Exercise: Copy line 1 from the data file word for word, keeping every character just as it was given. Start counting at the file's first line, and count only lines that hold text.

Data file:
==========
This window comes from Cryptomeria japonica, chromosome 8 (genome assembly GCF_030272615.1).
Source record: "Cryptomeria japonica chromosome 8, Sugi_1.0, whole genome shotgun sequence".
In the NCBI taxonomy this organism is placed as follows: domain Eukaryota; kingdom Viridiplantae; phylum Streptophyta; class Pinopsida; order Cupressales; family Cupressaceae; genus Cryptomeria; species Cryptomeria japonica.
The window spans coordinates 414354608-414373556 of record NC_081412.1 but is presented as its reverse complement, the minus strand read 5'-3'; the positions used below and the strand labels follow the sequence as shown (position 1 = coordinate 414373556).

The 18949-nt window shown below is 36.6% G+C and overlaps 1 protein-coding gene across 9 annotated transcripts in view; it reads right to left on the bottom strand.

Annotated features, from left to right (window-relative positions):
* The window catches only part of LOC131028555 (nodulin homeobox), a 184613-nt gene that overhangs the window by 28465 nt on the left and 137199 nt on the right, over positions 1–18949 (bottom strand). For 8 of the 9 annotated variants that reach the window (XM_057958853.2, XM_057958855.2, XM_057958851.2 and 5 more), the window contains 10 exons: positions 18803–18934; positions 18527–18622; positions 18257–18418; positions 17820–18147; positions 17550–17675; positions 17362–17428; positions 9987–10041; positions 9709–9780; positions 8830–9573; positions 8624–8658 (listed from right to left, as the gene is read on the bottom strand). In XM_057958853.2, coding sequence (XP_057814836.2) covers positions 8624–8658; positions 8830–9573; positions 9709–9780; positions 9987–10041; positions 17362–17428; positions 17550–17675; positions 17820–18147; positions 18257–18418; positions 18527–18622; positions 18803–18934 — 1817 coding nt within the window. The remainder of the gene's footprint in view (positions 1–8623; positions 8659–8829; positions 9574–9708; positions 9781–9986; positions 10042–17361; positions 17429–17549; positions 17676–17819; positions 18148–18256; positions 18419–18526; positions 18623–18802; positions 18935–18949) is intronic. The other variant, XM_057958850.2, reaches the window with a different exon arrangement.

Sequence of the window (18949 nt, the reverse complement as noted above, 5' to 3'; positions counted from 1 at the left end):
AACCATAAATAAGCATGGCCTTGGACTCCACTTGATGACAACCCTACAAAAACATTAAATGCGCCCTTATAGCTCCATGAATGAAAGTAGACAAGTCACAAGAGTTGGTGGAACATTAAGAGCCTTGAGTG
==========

This window comes from Cryptomeria japonica, chromosome 8 (genome assembly GCF_030272615.1).